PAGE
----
It would be shortsighted to dismiss the pro-choice rhetoric of Donald Trump and other MAGA figures as mere electioneering. Trump was given the label “the most pro-life president in American history.” He is now using that credibility to fundamentally redefine what the term “pro-life” means in the minds of Americans—even those who identify as pro-life. What are voters to think when “the most pro-life president” tells them that “heartbeat” laws in states like Florida are “too harsh,” as he did last May? Will Trump campaign for the pro-life side in the upcoming Florida abortion referendum after saying this—or for the pro-choice side?

Polling and recent state-level abortion referendums have revealed that many people who identify as “pro-life” politically don't actually hold the view that every human life must be protected from conception. It is the task of both pro-life politicians and the pro-life movement to persuade the public of the sanctity of human life and, conversely, the grotesque barbarism of abortion. The entire country is talking about abortion; President Biden is campaigning on the issue, and Kamala Harris became the first vice-presidential candidate to visit an abortion clinic. This moment presents both a responsibility and an opportunity: The chance to define what abortion is in the minds of the public. Right now, we are failing to do so.

When Donald Trump bluntly described the horror of late-term abortion in a 2016 debate with Hillary Clinton, the pro-life movement cheered, recognizing the educational power of using the bully pulpit of a presidential campaign to tell the truth. Now, Trump claims that it is necessary to abandon the unborn to “win”—and he may be right, politically speaking. It is perhaps reasonable for pro-life politicians to try to get the best laws possible under bad circumstances. In practical politics, the perfect should not be the enemy of the good. But honest observers must admit that Trump is going much further than that. He is condemning protections for unborn children as “unreasonable.” He is calling state pro-life laws “too harsh.” He is actively undermining the efforts of pro-life politicians and could very possibly suppress or turn votes in high-stakes state abortion referendums.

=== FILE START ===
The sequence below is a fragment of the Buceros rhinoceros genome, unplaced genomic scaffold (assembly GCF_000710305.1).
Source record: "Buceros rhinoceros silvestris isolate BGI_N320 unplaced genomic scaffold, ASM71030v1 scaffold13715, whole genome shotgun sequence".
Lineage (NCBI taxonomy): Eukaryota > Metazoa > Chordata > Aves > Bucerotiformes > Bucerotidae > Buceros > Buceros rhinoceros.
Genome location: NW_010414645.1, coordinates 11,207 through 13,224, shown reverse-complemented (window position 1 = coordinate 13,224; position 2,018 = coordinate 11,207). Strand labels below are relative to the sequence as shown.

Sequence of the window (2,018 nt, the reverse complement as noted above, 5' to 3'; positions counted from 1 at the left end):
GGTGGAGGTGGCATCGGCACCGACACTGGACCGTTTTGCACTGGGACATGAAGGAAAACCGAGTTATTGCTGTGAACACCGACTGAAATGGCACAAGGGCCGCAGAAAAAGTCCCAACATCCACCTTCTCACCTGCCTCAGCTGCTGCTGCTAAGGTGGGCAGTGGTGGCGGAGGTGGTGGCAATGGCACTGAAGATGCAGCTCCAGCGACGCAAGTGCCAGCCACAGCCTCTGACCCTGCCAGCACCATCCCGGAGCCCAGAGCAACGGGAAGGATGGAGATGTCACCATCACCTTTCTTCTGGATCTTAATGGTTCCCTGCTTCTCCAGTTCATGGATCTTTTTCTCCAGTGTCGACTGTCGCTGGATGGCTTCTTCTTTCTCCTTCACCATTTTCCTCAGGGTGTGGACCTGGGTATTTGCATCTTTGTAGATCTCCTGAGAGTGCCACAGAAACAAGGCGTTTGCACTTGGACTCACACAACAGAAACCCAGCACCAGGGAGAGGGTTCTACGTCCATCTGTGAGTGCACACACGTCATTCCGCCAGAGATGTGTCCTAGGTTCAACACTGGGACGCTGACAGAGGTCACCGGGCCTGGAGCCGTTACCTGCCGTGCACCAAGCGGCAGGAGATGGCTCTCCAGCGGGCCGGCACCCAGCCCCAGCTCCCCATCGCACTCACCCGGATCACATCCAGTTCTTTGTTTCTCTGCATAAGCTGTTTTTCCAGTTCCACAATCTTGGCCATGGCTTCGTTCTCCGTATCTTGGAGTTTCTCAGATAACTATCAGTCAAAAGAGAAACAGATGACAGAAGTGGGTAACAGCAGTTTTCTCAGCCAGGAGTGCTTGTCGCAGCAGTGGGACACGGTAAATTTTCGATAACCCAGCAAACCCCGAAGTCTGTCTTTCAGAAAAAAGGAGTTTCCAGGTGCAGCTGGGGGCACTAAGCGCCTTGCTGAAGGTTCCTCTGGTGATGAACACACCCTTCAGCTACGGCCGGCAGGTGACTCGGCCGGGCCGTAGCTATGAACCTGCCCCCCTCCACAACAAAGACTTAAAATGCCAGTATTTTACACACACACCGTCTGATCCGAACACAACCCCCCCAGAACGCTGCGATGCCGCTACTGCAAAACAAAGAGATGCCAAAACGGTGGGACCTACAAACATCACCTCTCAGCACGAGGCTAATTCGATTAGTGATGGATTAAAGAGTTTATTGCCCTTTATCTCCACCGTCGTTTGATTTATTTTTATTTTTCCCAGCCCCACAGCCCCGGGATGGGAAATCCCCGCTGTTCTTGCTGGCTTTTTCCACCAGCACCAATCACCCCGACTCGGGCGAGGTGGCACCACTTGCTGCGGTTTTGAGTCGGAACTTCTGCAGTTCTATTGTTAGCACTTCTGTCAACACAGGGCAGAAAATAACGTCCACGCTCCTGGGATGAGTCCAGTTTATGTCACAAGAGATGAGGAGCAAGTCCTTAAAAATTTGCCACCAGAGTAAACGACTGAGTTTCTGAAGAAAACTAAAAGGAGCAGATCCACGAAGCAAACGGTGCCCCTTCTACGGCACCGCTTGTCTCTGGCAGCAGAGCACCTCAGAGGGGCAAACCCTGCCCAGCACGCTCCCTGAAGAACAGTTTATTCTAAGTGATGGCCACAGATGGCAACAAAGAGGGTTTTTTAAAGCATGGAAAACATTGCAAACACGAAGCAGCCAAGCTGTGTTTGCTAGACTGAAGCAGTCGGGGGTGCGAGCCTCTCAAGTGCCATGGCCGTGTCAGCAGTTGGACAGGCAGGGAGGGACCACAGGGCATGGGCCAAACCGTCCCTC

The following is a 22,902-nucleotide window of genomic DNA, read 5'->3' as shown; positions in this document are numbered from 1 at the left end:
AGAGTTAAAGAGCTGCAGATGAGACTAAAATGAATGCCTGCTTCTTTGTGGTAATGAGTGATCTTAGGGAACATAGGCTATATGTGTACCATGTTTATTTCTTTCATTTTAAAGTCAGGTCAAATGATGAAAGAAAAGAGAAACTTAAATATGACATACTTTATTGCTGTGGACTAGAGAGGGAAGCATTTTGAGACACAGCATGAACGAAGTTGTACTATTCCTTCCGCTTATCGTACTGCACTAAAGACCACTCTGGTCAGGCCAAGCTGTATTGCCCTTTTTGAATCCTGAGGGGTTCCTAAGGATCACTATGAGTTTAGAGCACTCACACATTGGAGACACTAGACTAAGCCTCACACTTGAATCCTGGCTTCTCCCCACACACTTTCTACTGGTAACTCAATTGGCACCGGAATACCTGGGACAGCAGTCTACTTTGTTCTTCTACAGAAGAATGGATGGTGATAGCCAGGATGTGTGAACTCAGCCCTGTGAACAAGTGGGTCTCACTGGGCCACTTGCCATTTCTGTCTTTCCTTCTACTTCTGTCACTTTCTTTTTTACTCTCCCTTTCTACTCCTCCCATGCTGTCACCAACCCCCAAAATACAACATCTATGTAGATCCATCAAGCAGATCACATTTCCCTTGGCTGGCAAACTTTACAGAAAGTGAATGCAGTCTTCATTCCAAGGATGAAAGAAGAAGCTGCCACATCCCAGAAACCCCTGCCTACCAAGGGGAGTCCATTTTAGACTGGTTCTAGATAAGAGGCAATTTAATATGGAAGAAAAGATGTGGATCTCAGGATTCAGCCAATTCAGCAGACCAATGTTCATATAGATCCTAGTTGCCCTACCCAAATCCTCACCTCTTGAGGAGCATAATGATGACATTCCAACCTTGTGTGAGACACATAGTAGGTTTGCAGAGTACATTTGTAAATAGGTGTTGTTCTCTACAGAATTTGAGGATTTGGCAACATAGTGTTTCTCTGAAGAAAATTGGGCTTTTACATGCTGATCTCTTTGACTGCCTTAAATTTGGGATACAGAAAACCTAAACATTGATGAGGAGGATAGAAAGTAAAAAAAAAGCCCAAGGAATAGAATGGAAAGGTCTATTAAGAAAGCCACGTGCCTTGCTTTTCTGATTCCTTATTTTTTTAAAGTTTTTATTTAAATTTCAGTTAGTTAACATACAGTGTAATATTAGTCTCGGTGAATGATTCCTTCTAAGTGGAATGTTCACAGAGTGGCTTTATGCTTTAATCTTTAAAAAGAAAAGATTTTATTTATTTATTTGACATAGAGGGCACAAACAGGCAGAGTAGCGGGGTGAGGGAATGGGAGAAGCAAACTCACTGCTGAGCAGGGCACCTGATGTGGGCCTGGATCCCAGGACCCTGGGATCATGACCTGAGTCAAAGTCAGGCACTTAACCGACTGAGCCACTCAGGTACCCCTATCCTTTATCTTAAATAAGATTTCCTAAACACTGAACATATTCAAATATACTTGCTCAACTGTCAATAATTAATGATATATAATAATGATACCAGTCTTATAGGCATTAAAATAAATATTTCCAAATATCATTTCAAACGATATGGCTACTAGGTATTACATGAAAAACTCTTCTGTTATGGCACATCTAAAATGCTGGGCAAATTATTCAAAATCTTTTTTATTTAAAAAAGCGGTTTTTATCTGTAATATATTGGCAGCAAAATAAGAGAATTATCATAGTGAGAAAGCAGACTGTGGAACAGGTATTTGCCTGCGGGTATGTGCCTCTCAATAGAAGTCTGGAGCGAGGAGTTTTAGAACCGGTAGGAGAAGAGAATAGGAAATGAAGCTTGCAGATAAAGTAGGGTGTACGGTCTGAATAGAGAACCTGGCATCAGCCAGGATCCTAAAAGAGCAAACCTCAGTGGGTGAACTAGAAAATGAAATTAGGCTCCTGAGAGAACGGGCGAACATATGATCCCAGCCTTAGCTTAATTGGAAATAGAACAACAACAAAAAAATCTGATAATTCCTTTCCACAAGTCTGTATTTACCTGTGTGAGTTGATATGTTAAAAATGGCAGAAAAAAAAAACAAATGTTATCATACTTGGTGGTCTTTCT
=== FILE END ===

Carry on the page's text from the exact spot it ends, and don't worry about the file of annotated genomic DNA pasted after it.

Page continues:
If Trump’s bully pulpit meant anything in 2016, surely it means even more now—and there are indications that the Trump campaign now sees pro-lifers as a political inconvenience. Steve Deace reported recently that “the Trump campaign is demanding delegates to the GOP Convention in several states need to be replaced for being too Christian” because they “don’t want delegate opposition to softening the party platform on cultural issues in Milwaukee.” Another source reported that pro-life delegates had been “purged” in Michigan. No wonder former Vice President Mike Pence took to the New York Times recently to bemoan the fact that “Donald Trump has betrayed the pro-life movement.”

Everyone agrees that Donald Trump has transformed—and is transforming—the Republican Party. Part of that transformation may be a functionally pro-choice party in which MAGA politicians share the Biden Administration’s position on “heartbeat bills” and other pro-life laws, claiming that they are too extreme. The pro-life movement needs to resist this kind of transformation. We must sustain our witness to the sanctity of life.

Jonathon Van Maren is the author of Patriots: The Untold Story of Ireland’s Pro-Life Movement